MVVM Architecture with LiveData Android

Introduction

 
Why MVVM, when there are various other architectures available, such as MVC or MVP? MVP has been a very popular architecture among Android developers but it has some disadvantages. First, we must know its architecture. Architecture is "Building an application with a certain set of rules along with the proper implementation of protocols and functionalities."  Good architecture helps with the maintainability and testability of code. Consider a situation where you don't have any architecture and there are lots of activities, fragments, adapters, model classes and so on in a single unit. If you want to change something in a fragment, then searching and changing a line of code is like searching through a favourite t-shirt in a large pile of clothes. It seems messy and takes a lot of time to do that. So, why MVVM?
 

Why MVVM?

 
Why not MVP or something else. Well, let's talk about a very popular architecture, Model View Presenter (MVP). 
  • Model: Model has the manipulation of data and is business logic. The model does not directly contact with a view, instead, its communicated by the presenter.
  • View: View is mainly the UI part. It also communicates with the presenter. View has the presenter as a reference.
  • Presenter: It presents the data to the view which is obtained from the model. The Presenter has the reference of the View. Actually, View and Presenter here are tightly coupled. 
MVVM Architecture with LiveData Android
Here we can see that Presenter is responsible for updating View with the data. There is a disadvantage to this (MVP) approach:
  • There is a tight coupling between Presenter and View. If an Activity is destroyed and the presenter keeps trying to update the view, the application crashes because view was not there for some reason. It's the same case with the configuration change.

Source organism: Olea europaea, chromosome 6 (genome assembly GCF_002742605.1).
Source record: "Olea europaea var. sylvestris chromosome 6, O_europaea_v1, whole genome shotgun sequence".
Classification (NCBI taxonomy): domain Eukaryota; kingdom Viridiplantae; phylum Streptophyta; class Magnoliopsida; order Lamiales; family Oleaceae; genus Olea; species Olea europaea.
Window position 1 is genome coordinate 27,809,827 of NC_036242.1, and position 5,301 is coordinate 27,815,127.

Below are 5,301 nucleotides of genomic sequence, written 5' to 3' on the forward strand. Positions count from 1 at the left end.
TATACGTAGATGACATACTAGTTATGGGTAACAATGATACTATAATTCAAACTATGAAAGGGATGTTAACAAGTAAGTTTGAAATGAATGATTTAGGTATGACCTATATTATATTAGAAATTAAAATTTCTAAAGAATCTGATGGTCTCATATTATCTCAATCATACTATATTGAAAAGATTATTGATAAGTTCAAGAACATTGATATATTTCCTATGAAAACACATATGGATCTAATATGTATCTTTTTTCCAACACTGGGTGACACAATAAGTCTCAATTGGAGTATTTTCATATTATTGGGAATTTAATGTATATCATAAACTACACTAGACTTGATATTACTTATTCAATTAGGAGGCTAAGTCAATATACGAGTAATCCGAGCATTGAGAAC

• Interfaces are very huge in number, acting between these layers.

MVVM

 
MVVM stands for Model View ViewModel. It has overcome this issue in the MVP approach by making the components loosely coupled. It works on the concept of observables. Children don't have reference to the parent, they only have reference by observables.
 
Model
 
It has business logic with a repository, which in turn has local and remote data classes. The repository communicates with local or remote data sources according to the request from ViewModel.
 
View
 
View consists of a UI part (i.e., Activity, Fragment and so on). Clickable buttons or any action is sent to the ViewModel, but does not directly get a response. To get a response, view observes some data which ViewModel exposes. This means that it works on the Observer and Observable pattern.
 
ViewModel
 
ViewModel has all UI logic part there. ViewModel works as a bridge between View and Model class. ViewModel does not have a direct reference to the View class, instead, it sends data through observables. The View part has observed data and UI gets updated when data changes observable notifies.
 
Let's see the image for better understanding:

MVVM Architecture with LiveData Android
 
How does this differ from MVP?